While the Carolina Panthers are unpacking the creature comforts they have brought from home to their training camp base at Wofford Friday pillows, blankets and flip flops are popular cargo they also bring with them a sense of anticipation.
A year ago, the Panthers hurried into camp after the lockout, introduced themselves to new coach Ron Rivera and his staff then set about reshaping a franchise. Cam Newton was a curiosity. The offense was a work in progress. The expectations were uncertain.
This time, once they settle in and the full team hits the practice fields for the first time Saturday, so much has changed. While center Ryan Kalils published Super Bowl proclamation hangs in the hot summer air, the Panthers are healthy again and unabashedly optimistic.
Training camp begins with a multitude of questions. Here are five of the most important:
Will Cam Newton have a sophomore slump?
No one was quite ready for what Newton did as a rookie. When he passed for 422 in the season opener at Arizona, it was like a thunderbolt.
Newton wound up passing for 4,051 yards, the most ever by a rookie and his 14 rushing touchdowns were the most ever by a quarterback.
As the Panthers struggled to a 2-8 start, the losses were like a weight on Newton. But as the season played out, Newton grew into his role as the team leader on offense and one of the leagues most dynamic talents.
Now comes Newtons second act. Some have pointed to Sam Bradfords second-year struggles in his injury-shortened season at St. Louis as a warning. After passing for 3,512 yards and 18 touchdowns as a rookie, Bradford had just six touchdown passes in 10 games last season.
Peyton Manning, on the other hand, went 3-13 as a rookie quarterback, completing 56.7 percent of his passes with 28 interception, but then led Indianapolis to a 13-3 record his second season, completing 62.1 percent of his passes with only 15 interceptions.
For Newton, whose national profile has expanded dramatically with his commercial endorsements, training camp marks the next step in his development.
How much will the defense improve?
It needs to improve significantly.
The Panthers ranked 28th in yards allowed per game (377.6), 27th in points allowed (26.8), 26th in third-down efficiency (42.8) and similarly low in virtually every other defensive category.
The loss of linebackers Thomas Davis and Jon Beason, and tackle Ron Edwards by the second week of the regular season gutted the middle of the defense, forcing coordinator Sean McDermott to rely on makeshift lineups throughout the season.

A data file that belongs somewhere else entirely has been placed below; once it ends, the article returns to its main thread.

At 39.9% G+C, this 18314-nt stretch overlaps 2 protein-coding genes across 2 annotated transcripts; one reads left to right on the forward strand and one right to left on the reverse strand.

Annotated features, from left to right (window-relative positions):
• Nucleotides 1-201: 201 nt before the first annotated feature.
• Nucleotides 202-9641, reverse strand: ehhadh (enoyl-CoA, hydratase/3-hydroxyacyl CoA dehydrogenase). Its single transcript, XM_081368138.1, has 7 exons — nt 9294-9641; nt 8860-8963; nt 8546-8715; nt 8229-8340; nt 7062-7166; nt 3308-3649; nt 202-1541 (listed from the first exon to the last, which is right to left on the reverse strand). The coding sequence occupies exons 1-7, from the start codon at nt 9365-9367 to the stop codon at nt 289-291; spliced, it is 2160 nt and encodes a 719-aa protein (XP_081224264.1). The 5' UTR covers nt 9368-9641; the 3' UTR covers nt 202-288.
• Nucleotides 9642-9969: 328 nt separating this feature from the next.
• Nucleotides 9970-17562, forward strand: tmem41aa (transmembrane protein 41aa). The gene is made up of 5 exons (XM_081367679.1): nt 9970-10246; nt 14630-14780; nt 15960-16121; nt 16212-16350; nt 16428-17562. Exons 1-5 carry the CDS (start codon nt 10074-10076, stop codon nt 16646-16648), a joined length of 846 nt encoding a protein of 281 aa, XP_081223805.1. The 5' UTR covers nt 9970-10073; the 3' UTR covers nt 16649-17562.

Beason, Davis and Edwards are ready to go as training camp begins and the addition of first-round draft choice Luke Kuechly adds to the depth at linebacker.
One key position battle will be at the cornerback spot opposite Chris Gamble where Captain Munnerlyn, rookie Josh Norman and Brandon Hogan are expected fight for the starting job.
Free safety Sherrod Martin is also coming off an inconsistent season and will likely have to fight to retain his starting job.
How big an impact will the rookies have?
They could play big roles this season, starting with Kuechly at linebacker. He was a dominating force in college and he will be on the field immediately with Beason, Davis and James Anderson. Kuechly has a sixth sense that made him a prolific performer at Boston College.
In drafting Arkansass Joe Adams, the Panthers hope to have remedied a special teams issue by adding an explosive punt returner to the roster. Special teams were a huge issue last year both in what they surrendered and in their failure to produce enough big return plays.
Second-round draft choice Amini Silatolu from tiny Midwestern State solidifies the offensive line depth. He has made a strong impression on the staff during offseason workouts and, like Byron Bell last year, could play a big role early.
Is Olindo Mare locked in as the kicker?
From the moment the Panthers released popular John Kasay last year and replaced him with Mare, there was an awkward feel.
Though Mare made 22-of-28 field goal attempts, it didnt help that he missed a couple of crucial ones, including a 31-yard in a 24-21 loss to Minnesota that would have forced overtime.
The Panthers brought in Adi Kunalic in December to compete with Mare for the job which Mare kept. Kunalic is gone now but the Panthers signed free agent Justin Medlock to compete with Mare in training camp.
Though Medlock attempted just two field goals in 2007 for Kansas City, he has had a successful career in the Canadian Football League where he made 49 of 55 field goals last year for Hamilton.
Are Armanti Edwards days numbered?
After two underwhelming seasons, the former Appalachian State star needs to have a big training camp if he is going to stick with the Panthers.
Edwards started strong in Spartanburg last year, but had little impact in the regular season. As a receiver, he didnt catch a pass last year and his punt return average of 5.5 yards with a long return of 17 yards factored into the decision to draft of Joe Adams.
When you do the math at receiver where Steve Smith, Brandon LaFell, David Gettis, Seyi Ajirotutu, Louis Murphy, Kealoha Pilares and Darvin Adams are in the mix for, likely, six roster spots, the Edwards experiment may be nearing a final decision.